By Adolf Ayoreka
The government of Uganda through National Coffee Research Institute (NaCoRI) under National Agriculture Research Organisation (NARO) has asked coffee farmers in south western Uganda to focus on alternative ways of using coffee through adding value rather than exporting green beans.
By doing so, it will increase domestic consumption of coffee products and help farmers to realize much income as opposed to selling it without adding value.
The call was made by Dr. Geoffrey Arinaitwe, the Director NaCoRI, during the inception meeting of the launch of a Research and Innovation for value addition, commercialization and industrialization project that is aiming at helping at supporting farmers on how to add value on their coffee at Mbarara zonal Agricultural Research and Development Institute (MBAZARD) in Mbarara City on Tuesday.
The project is intended to increase value added products for export and generating income with stabilizing prices on farm level. The launch of the project was attended by chairpersons of coffee cooperative unions, coffee traders and nursery bed operators.
“The prices of our coffee will not increase if we continue to export the green bean, which most of you call clean because we compete with countries like India, Vietnam, Ethiopia and Brazil which are all organized counties” Said Arinaitwe.
He added, “We have to find an alternative way of using coffee and that is adding value to coffee and we have to start drinking our own coffee. At the Institute we feel that if we can make research on multiple products from coffee like body cream, lip bum and Yoghurt this will increase on the domestic consumption”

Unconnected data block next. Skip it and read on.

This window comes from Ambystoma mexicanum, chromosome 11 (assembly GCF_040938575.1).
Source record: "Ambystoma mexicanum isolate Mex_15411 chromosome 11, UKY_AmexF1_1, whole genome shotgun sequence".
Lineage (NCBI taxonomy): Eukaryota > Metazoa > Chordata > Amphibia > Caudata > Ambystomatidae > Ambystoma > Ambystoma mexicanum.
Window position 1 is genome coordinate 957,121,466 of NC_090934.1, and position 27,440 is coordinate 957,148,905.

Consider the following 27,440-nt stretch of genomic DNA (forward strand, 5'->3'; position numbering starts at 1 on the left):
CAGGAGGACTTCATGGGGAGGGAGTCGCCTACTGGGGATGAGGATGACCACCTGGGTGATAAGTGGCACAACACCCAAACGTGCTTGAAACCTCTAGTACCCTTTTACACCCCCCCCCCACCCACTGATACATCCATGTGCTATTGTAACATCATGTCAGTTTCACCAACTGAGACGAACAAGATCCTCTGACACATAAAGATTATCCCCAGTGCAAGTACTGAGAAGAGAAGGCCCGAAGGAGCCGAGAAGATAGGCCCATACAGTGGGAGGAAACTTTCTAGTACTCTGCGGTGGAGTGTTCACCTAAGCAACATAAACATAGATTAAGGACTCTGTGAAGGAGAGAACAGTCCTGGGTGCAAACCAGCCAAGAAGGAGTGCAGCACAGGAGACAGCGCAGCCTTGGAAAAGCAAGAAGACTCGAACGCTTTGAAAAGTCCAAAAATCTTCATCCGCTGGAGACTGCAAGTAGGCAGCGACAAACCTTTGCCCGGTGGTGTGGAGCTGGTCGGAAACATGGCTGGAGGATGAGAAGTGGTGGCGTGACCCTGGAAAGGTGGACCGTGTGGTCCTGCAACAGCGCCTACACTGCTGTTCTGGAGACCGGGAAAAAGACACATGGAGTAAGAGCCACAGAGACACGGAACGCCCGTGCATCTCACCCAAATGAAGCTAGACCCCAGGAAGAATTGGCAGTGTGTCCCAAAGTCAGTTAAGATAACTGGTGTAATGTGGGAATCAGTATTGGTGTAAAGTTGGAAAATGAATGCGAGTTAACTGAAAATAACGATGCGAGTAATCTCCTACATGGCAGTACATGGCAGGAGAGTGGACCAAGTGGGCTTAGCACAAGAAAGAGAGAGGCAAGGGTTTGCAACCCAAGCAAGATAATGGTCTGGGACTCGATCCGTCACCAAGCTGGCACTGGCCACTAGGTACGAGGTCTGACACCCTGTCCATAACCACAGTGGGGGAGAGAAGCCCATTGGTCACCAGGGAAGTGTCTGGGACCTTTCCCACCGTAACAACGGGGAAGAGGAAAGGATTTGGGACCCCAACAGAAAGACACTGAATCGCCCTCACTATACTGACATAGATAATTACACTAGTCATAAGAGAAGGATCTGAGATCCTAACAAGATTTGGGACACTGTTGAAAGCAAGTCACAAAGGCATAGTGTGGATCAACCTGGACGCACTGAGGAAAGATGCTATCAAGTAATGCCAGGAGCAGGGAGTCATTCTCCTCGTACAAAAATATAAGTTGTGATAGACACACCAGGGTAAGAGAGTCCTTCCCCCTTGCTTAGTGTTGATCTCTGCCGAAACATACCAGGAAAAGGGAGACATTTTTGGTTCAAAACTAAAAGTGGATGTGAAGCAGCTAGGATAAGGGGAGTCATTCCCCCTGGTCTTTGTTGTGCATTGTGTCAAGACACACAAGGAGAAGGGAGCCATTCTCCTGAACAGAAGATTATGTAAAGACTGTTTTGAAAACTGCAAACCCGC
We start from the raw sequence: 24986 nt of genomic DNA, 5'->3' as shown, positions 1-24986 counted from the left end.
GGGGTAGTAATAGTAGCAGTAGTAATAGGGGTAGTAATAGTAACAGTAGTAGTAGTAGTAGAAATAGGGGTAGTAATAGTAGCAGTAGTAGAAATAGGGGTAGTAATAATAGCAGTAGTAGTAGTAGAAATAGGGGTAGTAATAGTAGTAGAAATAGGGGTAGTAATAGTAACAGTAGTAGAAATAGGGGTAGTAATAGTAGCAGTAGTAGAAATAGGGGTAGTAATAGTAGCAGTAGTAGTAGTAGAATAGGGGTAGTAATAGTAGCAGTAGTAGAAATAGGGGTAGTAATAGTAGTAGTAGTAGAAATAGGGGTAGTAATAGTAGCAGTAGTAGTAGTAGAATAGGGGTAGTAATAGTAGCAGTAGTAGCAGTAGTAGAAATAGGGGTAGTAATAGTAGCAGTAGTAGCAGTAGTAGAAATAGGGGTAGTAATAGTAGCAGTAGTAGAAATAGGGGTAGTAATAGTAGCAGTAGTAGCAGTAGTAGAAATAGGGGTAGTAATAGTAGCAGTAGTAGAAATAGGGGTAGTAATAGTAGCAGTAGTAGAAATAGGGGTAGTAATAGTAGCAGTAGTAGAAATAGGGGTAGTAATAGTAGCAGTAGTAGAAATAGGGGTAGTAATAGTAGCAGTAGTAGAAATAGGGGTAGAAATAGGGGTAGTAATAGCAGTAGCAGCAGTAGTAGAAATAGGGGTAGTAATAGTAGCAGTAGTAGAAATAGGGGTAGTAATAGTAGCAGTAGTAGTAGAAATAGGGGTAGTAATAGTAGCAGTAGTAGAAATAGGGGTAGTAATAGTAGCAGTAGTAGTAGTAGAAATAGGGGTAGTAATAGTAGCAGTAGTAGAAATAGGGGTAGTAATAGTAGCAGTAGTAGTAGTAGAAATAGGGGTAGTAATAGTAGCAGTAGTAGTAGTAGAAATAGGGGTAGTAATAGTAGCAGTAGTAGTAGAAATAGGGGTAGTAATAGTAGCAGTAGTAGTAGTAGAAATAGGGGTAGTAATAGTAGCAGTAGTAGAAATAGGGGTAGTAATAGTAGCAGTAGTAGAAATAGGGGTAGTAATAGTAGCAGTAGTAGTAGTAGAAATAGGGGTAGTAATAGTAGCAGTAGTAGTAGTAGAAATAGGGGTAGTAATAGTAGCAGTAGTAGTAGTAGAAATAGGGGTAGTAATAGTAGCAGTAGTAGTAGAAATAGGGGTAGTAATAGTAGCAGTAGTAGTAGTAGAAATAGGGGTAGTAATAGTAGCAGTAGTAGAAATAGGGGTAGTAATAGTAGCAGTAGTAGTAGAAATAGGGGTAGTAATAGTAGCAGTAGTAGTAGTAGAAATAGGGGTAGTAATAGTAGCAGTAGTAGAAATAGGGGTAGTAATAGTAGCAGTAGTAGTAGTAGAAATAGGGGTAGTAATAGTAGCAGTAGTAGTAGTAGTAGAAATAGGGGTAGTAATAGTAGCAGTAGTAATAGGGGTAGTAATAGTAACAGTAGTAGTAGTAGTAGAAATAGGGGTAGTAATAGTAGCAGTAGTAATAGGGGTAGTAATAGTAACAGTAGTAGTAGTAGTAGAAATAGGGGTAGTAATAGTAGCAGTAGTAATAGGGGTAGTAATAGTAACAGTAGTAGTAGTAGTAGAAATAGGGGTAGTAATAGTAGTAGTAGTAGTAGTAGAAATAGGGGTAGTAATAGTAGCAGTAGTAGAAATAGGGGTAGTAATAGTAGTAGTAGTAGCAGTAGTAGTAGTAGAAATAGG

Arinaitwe, said that President Museveni has instructed them that they have done all the research but have not taught farmers on commercialization and industrialization as stated in the National Development Plan III (NDP3) on agro industrialization hence launching the project.
Uganda apparently ranks number eight in the total production of coffee in the world but they hope that by the end of 2023, Uganda will have taken over Honduras and India to be in the sixth position and they expect to increase domestic consumption of coffee from 5% to 15%.
Dr.Godfrey Kagezi, Principal Research officer at NaCoRI said that the project is under Competitive Grant Scheme and that they are running another project of scaling out planting materials which are resistant to coffee wilt which is a major challenge to most coffee farmers.
“Our farmers have been complaining that we develop technologies but remain on shelves, by implementing these projects we are trying to create more linkages between us and farmers through extensions and working with cooperative unions” said Kagezi.
Coffee wilt still a setback
Mathias Mujuni, Chairperson Coffee farmers Union from RwanyamahembeSub County in Mbarara district expressed his worry that the rate at which their coffee plantations are being attacked by coffee wilt is alarming and has greatly affected production.
“We call upon officials from NaCoRI to provide us with coffee seedlings which are highly resistant to pests and diseases so as to keep our coffee production high” Said Mujuni.
However Dr. Kagezi responded that coffee wilt is among the biggest challenges affecting coffee especially Robusta coffee and this can be wiped out through using community based approaches.
“We need to borrow a leaf from how NARO and Ministry of agriculture tried to contain banana bacterial wilt where local governments passed bylaws that were used to apprehend any errant farmer who was participating in the fight against BBW at the farm”
Coffee farmers hope that this project will enable them to learn how to add value to their coffee and be able to have alternative uses of coffee rather than exporting raw materials.